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Alberta man frustrated with people throwing cigarette butts from vehicles

WATCH: A confrontation over a cigarette butt thrown out a vehicle window near Welling has gotten a lot of attention, with one man saying he’s frustrated that some people don’t seem to understand the risks. Quinn Campbell reports – Sep 6, 2017

Wayne Dick confronted a passenger of a truck stopped in a long line of vehicles waiting for a crash scene to be cleared near Welling, in southern Alberta last week.

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He said he saw the man toss a cigarette butt out the window.

“I went around and picked up the cigarette butt and I could see in the grass, it already started burning,” Dick said. “I just went up to their truck, I can’t really remember what I said but I’m sure it wasn’t pleasant.

“I just pinched the cigarette butt out in their window and dropped it in their truck.

“I said, ‘come on guys, grow up’ and I started walking away. I figured that would be it but they opened their door and asked me if I had a problem and that’s when I did have a problem.”

READ MORE: Fire threatening Waterton grows north along Alberta border, may pass into Castle river valley 

Dick is a former volunteer firefighter and has seen first-hand the devastating consequences.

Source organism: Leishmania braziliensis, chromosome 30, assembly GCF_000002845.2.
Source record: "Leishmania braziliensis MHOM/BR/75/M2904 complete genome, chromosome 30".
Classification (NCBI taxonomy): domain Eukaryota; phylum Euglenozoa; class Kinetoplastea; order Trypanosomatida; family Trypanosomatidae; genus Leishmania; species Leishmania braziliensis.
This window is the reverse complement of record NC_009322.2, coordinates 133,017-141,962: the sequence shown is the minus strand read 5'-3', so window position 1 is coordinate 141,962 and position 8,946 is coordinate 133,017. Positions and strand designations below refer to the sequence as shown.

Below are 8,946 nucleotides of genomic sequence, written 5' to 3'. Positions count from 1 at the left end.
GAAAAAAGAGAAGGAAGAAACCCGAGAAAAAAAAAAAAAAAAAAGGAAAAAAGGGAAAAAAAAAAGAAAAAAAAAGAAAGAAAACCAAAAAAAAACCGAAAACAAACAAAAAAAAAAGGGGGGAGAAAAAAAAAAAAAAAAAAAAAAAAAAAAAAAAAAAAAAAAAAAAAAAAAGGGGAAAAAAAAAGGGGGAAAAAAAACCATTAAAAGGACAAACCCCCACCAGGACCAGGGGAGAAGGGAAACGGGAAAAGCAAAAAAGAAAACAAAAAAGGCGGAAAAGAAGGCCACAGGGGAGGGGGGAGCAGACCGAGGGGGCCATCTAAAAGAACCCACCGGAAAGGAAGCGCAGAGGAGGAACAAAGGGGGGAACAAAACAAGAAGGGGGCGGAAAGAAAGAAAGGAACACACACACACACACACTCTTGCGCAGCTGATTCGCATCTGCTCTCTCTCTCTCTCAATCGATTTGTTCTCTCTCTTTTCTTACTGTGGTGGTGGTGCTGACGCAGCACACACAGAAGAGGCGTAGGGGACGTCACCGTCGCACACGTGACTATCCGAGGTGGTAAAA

“You see it every year, especially this time of year, with people’s carelessness, the amount of fires that happen because people are just not thinking.”

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READ MORE: Wildfire risk prompts government to expand closures in Alberta 

Fire bans, even closures, span across southern Alberta, putting law enforcement on high alert.

Staff Sgt. Glenn Henry with the Coaldale RCMP said everyone needs to do their part to prevent fires.

“From a legal perspective, there is a number of issues, there is a number of provincial acts in regards to littering that can be imposed upon people.”

Willow Creek passed a bylaw this year dealing directly with fire bans. Pitching a lit cigarette out the window could cost you anywhere from $500 to $10,000.

For the latest update from Parks Canada, click here

Coalhurst Fire Chief Mathew Conte added the constant calls pile up on his volunteer department.

“Members are leaving their home lives, work or whatever may be going on at that time [to respond to] these fires, so it does add up, especially when we get multiple fires day after day. Especially during work hours, we are finding members can’t exactly leave work every day anymore to come to calls.”
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And with no rain in the forecast, the threat of fire won’t be snuffed out anytime soon.


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